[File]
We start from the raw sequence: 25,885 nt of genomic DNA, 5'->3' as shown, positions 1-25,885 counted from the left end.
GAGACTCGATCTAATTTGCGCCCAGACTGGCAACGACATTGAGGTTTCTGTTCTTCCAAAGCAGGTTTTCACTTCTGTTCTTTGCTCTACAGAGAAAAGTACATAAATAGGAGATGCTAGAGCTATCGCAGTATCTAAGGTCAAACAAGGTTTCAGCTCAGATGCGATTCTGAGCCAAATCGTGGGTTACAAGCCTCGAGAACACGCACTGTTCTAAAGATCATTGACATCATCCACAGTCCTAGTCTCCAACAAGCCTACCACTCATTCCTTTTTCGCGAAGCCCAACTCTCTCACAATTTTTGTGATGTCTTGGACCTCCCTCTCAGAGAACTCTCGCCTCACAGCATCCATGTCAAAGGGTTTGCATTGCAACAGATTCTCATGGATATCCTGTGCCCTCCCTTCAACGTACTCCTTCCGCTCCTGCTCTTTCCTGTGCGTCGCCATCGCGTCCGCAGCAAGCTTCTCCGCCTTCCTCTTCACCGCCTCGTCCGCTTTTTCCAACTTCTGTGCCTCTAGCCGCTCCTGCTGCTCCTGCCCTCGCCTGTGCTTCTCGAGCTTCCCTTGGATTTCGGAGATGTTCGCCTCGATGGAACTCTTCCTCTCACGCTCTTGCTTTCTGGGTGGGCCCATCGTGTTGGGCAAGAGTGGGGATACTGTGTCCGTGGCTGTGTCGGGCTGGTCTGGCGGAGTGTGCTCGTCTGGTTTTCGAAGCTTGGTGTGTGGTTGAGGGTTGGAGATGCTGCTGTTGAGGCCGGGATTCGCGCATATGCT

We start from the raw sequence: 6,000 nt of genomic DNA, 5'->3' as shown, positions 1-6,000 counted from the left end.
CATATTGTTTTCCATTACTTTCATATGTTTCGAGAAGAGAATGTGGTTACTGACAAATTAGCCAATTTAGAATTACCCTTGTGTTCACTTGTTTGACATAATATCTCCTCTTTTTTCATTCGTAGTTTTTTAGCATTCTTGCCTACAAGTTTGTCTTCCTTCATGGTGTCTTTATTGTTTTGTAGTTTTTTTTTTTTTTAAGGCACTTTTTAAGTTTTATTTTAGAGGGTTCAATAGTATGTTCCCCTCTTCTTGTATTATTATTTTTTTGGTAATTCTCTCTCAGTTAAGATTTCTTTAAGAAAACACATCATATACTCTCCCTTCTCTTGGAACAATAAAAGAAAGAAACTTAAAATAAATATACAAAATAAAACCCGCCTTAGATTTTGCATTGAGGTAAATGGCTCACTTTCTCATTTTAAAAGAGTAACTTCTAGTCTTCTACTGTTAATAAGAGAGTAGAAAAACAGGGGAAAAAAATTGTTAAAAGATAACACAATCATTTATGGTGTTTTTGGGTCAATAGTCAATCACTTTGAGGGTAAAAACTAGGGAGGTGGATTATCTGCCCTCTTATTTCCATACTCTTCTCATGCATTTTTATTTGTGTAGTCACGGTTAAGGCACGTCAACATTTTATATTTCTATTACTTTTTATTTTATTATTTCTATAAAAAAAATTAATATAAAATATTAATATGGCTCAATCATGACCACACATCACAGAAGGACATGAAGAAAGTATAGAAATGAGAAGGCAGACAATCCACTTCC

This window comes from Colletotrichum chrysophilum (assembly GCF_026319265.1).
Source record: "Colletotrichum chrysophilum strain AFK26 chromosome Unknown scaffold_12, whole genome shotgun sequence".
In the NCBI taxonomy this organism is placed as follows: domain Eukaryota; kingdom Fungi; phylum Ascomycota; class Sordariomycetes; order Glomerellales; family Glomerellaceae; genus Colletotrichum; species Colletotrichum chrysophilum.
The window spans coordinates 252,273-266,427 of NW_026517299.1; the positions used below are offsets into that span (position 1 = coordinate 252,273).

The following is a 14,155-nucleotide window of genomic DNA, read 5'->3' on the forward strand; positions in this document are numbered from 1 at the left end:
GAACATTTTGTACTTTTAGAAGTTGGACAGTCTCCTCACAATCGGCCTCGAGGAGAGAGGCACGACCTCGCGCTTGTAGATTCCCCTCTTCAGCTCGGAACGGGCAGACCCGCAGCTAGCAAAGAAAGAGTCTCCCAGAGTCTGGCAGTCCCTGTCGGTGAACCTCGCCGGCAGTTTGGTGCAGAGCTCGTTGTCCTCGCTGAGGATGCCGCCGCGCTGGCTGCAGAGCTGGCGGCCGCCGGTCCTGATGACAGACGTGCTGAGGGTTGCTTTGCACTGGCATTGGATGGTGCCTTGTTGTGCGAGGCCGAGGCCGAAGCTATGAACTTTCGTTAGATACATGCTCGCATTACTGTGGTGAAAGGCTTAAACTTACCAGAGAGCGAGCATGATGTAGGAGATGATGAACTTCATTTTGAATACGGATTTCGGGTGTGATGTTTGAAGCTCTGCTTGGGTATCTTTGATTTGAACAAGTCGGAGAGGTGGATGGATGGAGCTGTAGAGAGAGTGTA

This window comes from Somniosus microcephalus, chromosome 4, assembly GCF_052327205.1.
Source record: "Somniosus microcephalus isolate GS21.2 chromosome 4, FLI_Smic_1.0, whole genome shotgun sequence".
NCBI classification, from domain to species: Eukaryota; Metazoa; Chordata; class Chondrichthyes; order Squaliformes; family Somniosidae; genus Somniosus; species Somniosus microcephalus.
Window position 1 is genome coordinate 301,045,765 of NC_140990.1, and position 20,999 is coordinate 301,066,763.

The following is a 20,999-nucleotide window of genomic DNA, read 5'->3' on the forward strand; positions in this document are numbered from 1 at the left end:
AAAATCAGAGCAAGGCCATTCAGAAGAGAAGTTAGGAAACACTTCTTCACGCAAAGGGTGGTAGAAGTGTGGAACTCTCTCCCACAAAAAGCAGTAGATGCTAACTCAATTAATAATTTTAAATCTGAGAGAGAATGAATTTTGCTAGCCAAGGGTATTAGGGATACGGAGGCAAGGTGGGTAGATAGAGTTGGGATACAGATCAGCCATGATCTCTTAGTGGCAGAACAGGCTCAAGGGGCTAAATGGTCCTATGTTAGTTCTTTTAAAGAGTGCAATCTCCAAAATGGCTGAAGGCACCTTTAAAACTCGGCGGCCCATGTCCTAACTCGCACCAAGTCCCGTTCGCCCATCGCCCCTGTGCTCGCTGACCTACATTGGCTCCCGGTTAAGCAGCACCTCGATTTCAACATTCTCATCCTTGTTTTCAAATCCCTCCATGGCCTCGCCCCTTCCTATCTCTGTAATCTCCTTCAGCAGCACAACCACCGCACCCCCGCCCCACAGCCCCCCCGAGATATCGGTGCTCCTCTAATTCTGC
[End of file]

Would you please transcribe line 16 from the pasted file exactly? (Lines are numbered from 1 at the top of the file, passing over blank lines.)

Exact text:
AAAATCAGAGCAAGGCCATTCAGAAGAGAAGTTAGGAAACACTTCTTCACGCAAAGGGTGGTAGAAGTGTGGAACTCTCTCCCACAAAAAGCAGTAGATGCTAACTCAATTAATAATTTTAAATCTGAGAGAGAATGAATTTTGCTAGCCAAGGGTATTAGGGATACGGAGGCAAGGTGGGTAGATAGAGTTGGGATACAGATCAGCCATGATCTCTTAGTGGCAGAACAGGCTCAAGGGGCTAAATGGTCCTATGTTAGTTCTTTTAAAGAGTGCAATCTCCAAAATGGCTGAAGGCACCTTTAAAACTCGGCGGCCCATGTCCTAACTCGCACCAAGTCCCGTTCGCCCATCGCCCCTGTGCTCGCTGACCTACATTGGCTCCCGGTTAAGCAGCACCTCGATTTCAACATTCTCATCCTTGTTTTCAAATCCCTCCATGGCCTCGCCCCTTCCTATCTCTGTAATCTCCTTCAGCAGCACAACCACCGCACCCCCGCCCCACAGCCCCCCCGAGATATCGGTGCTCCTCTAATTCTGC